Kenya’s parliament has approved Ksh 78.14 billion ($769.85 million) in extra spending requested by the Treasury in its revised budget for the 2019/20 financial year.
The finance ministry had asked for an additional Ksh 86.60 billion, or a 3% rise in spending for roads, health, and projects to support the manufacturing sector, but parliament reduced the additional funds.
The budget deficit for this July-June financial year is set at 6.3% of GDP, slightly higher than the original target of 5.9%, reflecting growing expenditure requirements for the government and weaker revenue collection.
Lawmakers say they will start preparing a bill for the establishment of an independent debt management office to address concerns about rising debt levels.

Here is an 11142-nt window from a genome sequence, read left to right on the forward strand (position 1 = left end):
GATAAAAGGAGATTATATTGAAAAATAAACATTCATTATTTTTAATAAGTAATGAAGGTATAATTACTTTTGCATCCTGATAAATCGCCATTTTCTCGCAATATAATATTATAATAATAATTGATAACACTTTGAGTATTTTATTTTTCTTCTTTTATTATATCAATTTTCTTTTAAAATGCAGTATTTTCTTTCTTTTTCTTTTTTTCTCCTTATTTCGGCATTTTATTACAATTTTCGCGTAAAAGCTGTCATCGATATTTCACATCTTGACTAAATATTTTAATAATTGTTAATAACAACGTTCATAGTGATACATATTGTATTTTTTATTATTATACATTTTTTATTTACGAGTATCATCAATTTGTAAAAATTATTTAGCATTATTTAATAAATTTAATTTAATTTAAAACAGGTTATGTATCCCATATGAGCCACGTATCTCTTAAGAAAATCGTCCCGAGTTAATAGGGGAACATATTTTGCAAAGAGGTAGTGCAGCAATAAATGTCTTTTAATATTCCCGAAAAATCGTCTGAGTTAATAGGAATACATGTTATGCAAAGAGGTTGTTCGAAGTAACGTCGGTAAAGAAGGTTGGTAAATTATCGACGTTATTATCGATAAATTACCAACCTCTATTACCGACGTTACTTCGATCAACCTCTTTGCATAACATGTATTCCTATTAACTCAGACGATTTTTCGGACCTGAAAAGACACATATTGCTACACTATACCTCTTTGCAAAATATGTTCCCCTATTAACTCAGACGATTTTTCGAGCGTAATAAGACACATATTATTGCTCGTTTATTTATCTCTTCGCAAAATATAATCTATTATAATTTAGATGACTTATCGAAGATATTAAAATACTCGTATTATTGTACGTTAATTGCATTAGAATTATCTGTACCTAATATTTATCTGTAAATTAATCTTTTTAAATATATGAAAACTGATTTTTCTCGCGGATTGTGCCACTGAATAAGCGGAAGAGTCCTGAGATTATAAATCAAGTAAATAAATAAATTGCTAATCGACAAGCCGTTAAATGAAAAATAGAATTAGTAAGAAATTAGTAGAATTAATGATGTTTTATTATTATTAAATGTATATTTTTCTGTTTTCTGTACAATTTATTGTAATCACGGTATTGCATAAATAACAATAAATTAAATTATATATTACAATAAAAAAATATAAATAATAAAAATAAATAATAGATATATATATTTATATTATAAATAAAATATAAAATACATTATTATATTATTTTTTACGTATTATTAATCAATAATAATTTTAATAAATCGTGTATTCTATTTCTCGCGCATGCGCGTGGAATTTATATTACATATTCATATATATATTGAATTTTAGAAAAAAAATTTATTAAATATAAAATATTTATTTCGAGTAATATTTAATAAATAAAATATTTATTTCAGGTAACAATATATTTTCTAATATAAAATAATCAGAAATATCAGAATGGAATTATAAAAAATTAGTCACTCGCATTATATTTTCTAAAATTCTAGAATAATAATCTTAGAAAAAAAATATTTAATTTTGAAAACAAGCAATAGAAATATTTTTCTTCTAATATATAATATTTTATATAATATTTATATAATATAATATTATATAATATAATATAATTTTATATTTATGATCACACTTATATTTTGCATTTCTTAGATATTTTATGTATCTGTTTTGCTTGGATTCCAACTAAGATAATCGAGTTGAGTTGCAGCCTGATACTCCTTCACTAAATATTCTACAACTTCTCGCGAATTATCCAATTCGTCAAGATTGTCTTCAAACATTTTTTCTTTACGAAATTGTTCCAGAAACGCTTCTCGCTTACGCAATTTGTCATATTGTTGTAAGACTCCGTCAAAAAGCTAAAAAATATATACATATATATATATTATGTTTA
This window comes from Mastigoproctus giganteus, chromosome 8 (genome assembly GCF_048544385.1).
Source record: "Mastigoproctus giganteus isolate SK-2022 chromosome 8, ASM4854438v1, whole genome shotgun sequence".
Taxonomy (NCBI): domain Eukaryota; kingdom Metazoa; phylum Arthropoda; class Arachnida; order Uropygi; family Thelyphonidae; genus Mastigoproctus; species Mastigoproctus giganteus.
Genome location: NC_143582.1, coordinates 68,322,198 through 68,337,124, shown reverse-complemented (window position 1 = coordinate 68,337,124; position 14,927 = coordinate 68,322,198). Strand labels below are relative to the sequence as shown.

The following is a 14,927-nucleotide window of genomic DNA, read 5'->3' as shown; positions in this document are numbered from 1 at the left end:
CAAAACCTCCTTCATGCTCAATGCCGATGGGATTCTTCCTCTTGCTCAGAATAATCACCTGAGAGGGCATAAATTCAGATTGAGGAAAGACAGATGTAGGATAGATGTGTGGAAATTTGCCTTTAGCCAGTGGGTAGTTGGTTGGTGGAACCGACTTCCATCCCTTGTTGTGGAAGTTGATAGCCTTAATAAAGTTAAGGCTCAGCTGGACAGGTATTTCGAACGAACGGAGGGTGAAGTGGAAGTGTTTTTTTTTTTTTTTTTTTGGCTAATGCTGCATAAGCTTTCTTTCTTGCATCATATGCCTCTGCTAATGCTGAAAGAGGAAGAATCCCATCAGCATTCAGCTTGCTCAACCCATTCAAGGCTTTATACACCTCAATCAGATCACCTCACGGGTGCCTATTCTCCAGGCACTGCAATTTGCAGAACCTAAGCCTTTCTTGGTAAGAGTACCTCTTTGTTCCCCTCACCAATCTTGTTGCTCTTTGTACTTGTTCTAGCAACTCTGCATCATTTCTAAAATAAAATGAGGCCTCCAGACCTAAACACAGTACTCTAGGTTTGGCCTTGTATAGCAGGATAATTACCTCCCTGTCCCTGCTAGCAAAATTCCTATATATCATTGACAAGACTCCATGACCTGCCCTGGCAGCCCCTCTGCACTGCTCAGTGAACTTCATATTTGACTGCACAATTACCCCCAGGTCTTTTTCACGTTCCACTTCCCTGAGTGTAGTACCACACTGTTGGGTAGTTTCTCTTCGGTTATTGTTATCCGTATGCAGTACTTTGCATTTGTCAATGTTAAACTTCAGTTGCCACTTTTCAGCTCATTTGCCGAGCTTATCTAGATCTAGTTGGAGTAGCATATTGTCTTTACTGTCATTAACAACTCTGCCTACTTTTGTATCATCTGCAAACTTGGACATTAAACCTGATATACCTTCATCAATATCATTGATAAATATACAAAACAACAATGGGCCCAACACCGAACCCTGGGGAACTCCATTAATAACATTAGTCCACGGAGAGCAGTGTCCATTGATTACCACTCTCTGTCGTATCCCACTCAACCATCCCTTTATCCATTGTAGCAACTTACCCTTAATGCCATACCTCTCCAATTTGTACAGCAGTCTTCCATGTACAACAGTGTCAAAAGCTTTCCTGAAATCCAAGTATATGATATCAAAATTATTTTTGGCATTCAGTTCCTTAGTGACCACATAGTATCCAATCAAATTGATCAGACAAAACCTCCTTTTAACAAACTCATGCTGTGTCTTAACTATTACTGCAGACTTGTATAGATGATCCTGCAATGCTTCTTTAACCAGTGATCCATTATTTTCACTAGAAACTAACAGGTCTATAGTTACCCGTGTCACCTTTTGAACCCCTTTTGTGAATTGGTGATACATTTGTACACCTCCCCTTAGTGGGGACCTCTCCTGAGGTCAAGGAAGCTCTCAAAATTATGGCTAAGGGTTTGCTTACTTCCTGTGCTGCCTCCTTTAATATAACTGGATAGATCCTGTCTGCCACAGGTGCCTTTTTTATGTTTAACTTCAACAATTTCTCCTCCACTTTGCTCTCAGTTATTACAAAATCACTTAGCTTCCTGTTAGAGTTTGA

With increased public borrowing, especially from China, in recent years for projects such as a new railway line linking the port of Mombasa with the hinterland, the country’s growing debt stock has raised concerns among the public.
The World Bank said in late October that total public debt stood at 62.3% of GDP in June.
When President Uhuru Kenyatta came to power in 2013, total public debt stood at about 42% of GDP. The government has justified the higher borrowing, saying it is required for infrastructure improvements.